According to the Palestinian news agency Wafa, Palestinian President Mahmoud Abbas’s diplomatic adviser Majdi al-Khalidi received a copy of the credentials of Ambassador Nayef al-Sudairi as a non-resident envoy in Jordan on Saturday.
Reacting to the development, Israeli foreign minister Eli Cohen said on Sunday that the Tel Aviv regime will not allow the opening of the Saudi diplomatic mission in al-Quds.
“This (Al-Sudairi) could be a delegate who will meet with representatives in the Palestinian Authority,” the Israeli minister was quoted as saying.
“We will not allow the opening of any kind of diplomatic mission” in al-Quds, Cohen added. “Will there be an official physically sitting in al-Quds? This we will not allow.”
The Israeli entity claims occupied al-Quds as its own capital, a status recognized by the United States under then-President Donald Trump in 2017 but not by other world countries. Israeli authorities bar Palestinian diplomatic activity in the city.
Palestinian officials have welcomed the first Saudi Arabian ambassador.
Bassam Al-Agha, the Palestinian ambassador to Riyadh, cast al-Sudairi’s appointment as the Saudi affirmation of Palestinian statehood and “rejection of what had been announced by former US President Trump”.
“This means a continuation of Saudi Arabia’s positions,” al-Agha added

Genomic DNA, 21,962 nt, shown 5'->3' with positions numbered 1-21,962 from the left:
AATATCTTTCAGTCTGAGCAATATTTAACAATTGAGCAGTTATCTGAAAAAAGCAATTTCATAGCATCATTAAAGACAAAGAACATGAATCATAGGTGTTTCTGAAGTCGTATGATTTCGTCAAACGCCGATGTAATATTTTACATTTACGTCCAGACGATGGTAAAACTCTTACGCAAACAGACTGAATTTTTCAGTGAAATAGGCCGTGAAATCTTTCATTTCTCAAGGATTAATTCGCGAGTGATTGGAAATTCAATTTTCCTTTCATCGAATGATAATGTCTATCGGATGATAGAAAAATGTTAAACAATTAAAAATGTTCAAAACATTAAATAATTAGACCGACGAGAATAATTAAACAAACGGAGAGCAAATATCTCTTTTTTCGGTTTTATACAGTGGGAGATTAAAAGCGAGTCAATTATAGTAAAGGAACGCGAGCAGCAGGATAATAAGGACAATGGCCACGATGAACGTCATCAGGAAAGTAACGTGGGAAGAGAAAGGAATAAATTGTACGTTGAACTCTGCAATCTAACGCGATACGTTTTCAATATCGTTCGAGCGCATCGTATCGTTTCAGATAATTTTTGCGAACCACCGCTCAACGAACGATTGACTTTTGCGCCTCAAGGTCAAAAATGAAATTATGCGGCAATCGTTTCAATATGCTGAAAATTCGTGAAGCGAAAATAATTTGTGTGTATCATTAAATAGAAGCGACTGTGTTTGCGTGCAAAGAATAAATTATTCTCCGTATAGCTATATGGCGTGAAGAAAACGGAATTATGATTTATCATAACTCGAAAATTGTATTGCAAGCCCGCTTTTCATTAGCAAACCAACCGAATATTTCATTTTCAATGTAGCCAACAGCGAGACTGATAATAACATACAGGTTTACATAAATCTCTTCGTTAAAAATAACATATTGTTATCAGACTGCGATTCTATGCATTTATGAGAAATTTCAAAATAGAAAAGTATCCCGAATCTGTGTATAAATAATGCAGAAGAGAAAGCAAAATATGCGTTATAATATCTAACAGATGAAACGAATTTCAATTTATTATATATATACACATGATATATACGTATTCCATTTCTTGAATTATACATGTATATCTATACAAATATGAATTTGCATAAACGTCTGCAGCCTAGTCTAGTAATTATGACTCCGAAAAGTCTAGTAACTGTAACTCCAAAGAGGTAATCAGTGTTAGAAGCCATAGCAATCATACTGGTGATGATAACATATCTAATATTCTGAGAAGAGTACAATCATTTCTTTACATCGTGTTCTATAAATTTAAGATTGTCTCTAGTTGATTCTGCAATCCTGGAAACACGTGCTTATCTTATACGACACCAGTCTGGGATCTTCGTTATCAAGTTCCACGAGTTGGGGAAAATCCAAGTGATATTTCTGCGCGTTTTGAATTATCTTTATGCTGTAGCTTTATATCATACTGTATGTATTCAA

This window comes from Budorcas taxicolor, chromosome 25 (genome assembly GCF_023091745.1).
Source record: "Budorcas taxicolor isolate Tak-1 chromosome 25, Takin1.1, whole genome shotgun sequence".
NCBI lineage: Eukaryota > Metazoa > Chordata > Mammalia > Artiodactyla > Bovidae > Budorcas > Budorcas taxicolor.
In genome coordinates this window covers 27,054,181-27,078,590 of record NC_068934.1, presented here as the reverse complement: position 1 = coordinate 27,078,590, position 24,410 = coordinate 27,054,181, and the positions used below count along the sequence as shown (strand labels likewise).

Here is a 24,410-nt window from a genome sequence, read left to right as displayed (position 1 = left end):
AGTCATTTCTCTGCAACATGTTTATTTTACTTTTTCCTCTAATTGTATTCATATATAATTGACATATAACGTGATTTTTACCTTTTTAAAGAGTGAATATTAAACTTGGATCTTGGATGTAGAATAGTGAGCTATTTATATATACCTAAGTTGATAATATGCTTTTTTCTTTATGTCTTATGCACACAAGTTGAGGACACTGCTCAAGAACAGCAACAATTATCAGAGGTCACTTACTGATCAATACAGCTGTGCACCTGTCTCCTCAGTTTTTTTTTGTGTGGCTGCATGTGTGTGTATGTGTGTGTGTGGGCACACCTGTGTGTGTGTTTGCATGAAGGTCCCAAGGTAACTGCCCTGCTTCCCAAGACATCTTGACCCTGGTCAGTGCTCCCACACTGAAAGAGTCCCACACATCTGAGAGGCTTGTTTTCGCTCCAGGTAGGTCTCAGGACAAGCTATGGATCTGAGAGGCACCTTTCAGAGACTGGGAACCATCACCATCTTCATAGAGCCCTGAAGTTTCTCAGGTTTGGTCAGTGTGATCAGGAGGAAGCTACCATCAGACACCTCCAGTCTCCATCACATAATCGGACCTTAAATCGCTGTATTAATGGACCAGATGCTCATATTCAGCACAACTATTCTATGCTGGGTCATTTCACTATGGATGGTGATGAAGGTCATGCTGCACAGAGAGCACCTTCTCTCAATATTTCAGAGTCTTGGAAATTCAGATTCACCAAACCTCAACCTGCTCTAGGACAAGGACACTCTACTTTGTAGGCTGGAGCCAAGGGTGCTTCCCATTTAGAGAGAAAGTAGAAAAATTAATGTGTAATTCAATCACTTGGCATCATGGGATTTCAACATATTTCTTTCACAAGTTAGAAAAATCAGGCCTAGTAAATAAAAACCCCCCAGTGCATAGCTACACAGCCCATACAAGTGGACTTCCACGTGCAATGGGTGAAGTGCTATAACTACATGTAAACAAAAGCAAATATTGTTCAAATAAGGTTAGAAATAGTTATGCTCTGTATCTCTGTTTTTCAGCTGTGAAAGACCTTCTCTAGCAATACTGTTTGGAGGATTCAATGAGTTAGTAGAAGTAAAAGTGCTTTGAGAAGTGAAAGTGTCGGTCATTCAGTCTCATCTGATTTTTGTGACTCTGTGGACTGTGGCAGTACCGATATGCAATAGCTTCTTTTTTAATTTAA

The ambassador’s appointment came amid reports that the Persian Gulf kingdom is considering the prospect of establishing formal diplomatic relations with Israel under US pressure.
Last month, US President Joe Biden said a deal may be on the way after talks that his national security adviser had with Saudi officials in Jeddah aimed at fixing relations between Saudi Arabia and Israel.
US National Security Adviser Jake Sullivan has also visited Saudi Arabia and held talks with Crown Prince Mohammed bin Salman.
US officials have sought for months to broker what would be a historic agreement between the two apparent adversaries – through behind-the-scenes allies – but the Saudis have remained resistant so far.
Despite high-profile visits by US officials to the Arab kingdom in recent months, including a trip by Secretary of State Antony Blinken, the US has failed to get any assurances from its Arab ally on the question of Israel normalization.
Blinken’s visit to Saudi Arabia in early June ended without any result, despite the statement before the high-stakes tour that normalization of Saudi-Israel relations was one of the top priorities of the US government.
Saudi Arabia seems to be reluctant toward normalization with Israel and is taking a cautious approach to any public steps that could be seen as a normalization act.
Washington has expressed worries about the reestablishment of ties between Iran and Saudi Arabia as well as Tehran’s growing influence and alliances across West Asia and beyond.
At a critical time when Biden is seeking re-election, the US government has been left embarrassed by Saudi Arabia’s bolstering of ties with Iran and Syria, and its further gravitation toward China.
US efforts have been complicated as Israel’s hard-right regime has played down any prospect of it giving significant ground to the Palestinians as part of a normalization deal with Saudi Arabia.
Several members of the far-right Israeli regime led by Prime Minister Benjamin Netanyahu say they will not make any concession to the Palestinians as part of a potential deal for normalization of relations with Saudi Arabia.